What counts for tenure for those in the digital humanities? This is a persistent question in any new field (not that digital humanities is "new" at this point but its methods are not the "scholarly monograph published by a university press" widely recognized by colleagues in many traditional humanities departments). So what does count? How? And why? What can a progressive, forward-looking, serious, well-meaning deparment do to rethink its own standards for excellent teacher- scholars making their way through the tenure track (or seeking to get into it) whose work is in the burgeoning and important field of digital humanities? Who has succeeded already? How are rules and norms changing? Where are there guidelines to new practices?
Recently a former student of mine, approaching tenure time in an English department at a major state university, wrote to me and a number of other digital humanists to ask these questions. Specifically, she asked if we knew of any digital humanists who had been tenured largerly or exclusively from multimedia work published digitally. Her university was interested in "precedents." We were able to supply her with the names of a number of distinguished digital humanists who had published both electronic and "paper" scholarship, who had been rewarded for their efforts and who are public figures in the digital humanities (i.e. they've written eloquently about digital humanities so giving their names was no secret but, rather, in keeping with their public purpose in their excellent work). She also asked about other information that she might compile for her university about tenure and the digital humanities.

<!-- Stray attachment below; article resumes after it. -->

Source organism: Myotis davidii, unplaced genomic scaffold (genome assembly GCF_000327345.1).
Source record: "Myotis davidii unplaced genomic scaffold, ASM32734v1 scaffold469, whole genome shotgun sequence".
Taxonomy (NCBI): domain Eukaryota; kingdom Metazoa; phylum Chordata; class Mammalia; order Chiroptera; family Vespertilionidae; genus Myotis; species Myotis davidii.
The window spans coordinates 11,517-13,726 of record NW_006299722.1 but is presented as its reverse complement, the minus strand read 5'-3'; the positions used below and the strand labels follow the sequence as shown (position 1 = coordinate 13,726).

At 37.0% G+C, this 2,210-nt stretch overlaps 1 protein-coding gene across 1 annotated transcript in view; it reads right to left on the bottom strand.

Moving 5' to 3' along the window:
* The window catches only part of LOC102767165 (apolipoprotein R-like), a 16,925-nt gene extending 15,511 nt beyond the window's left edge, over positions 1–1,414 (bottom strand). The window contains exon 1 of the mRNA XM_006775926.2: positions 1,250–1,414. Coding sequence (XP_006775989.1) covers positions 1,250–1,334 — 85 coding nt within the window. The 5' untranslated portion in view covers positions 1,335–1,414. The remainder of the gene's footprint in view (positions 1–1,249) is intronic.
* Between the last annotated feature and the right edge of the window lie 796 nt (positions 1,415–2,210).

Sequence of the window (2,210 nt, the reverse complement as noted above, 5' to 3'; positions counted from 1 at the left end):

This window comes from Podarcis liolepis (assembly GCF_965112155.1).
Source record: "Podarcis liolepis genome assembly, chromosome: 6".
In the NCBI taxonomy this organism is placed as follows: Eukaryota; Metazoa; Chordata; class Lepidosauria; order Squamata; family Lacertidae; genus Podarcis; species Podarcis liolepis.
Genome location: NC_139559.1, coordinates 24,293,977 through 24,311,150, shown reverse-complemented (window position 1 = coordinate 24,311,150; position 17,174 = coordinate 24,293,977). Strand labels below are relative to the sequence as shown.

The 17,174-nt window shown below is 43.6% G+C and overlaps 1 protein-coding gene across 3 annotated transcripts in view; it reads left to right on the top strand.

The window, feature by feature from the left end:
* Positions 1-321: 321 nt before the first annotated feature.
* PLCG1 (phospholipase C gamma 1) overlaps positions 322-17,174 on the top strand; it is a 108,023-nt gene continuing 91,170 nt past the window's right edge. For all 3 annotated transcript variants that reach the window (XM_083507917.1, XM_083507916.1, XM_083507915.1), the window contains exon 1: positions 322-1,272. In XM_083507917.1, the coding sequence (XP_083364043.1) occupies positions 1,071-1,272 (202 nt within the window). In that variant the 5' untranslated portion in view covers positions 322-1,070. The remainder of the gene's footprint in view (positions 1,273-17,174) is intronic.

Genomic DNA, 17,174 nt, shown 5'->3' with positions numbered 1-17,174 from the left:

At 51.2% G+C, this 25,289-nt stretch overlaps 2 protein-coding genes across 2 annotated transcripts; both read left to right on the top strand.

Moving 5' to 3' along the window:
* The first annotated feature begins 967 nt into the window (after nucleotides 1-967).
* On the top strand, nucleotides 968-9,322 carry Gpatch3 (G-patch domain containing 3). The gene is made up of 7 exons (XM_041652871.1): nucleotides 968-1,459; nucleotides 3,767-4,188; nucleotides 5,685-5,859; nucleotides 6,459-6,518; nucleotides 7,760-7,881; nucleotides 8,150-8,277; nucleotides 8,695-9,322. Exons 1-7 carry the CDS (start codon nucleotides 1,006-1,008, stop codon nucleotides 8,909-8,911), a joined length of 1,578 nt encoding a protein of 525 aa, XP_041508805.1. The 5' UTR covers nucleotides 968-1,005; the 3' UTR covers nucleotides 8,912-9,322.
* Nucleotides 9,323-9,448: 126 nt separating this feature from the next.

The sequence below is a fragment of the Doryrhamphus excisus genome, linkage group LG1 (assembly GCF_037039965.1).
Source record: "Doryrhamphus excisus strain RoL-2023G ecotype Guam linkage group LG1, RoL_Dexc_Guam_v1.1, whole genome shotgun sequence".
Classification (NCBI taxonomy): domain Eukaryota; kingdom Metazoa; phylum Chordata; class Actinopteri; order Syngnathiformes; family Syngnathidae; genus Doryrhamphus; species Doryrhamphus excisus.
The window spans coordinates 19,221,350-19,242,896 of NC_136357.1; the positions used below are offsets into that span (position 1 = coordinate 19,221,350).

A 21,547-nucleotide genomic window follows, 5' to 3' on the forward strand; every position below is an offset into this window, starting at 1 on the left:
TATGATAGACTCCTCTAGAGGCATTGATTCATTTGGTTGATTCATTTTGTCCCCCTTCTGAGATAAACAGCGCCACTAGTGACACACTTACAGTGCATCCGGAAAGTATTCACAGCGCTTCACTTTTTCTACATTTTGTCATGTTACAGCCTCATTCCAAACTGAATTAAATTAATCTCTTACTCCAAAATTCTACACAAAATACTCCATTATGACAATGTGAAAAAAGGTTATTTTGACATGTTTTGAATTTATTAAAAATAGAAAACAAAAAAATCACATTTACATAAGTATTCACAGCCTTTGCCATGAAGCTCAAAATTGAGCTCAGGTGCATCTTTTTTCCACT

Please note: I've edited out comments about those "coming up" for tenure or promotion in order not to prejudice any case but have included some success stories. Anyone who wishes to add their stories and names are greatly encouraged to do so.
She posed this question to myself, Dan Cohen, Kathleen Fitzpatrick, Tara McPherson, and Ken Price. The informal, email responses of these colleagues in digital humanities are so useful that I asked permission to reprint them here, in their undigested informal format, so others might edit them as needed and make use of them as and where appropriate. We hope others will also add to the comments section below, ideally adding other examples, other useful bits of information that others on the job market or coming up for renewal, tenure, or promotion might use in their dossiers:
USC has recently revamped its tenure + promotion guidelines to include digital scholarship. Info on this process is in a CHE Op Ed here:
The manual itself is here but the language specific to digital work is scattered throughout:
Mark Sample was appointed to Assoc. with tenure at George Mason partly on the basis of digital work and on teaching w/ a DH emphasis (although Mason has a very progressive 'tenure for teaching' policy I've not seen elsewhere.)
David Silver was promoted to Assoc. based on a good deal of 'hands-on' work, including his work on the Center for Cyberculture Studies and other public humanities library projects.
Stephen Ramsay, University of Nebraska-Lincoln was tenured in advance of his book coming out, so it is possible Nebraska seriously 'counted' his digital work (perhaps Prof. Price can speak to this?)
Sharon Daniel was promoted to full at Santa Cruz based partly on digital work (she is in an arts + theory program.)
There may be other cases of examples in this wider list of "making
digital scholarship count" links I often circulate to dept chairs and
http://institutes.nines.org/docs/ - from an NEH institute on the topic
at UVA (see right column for specifics)
http://www.mlajournals.org/toc/prof/2011/1 - see the section on this
near the bottom
UCLA's faculty guidelines were linked to from HASTAC:
University of Nebraska's Guidelines:
Where the AHA started this June, with many other links:
At George Mason, everyone in digital history has been evaluated based
on their digital work--from websites to tools to research.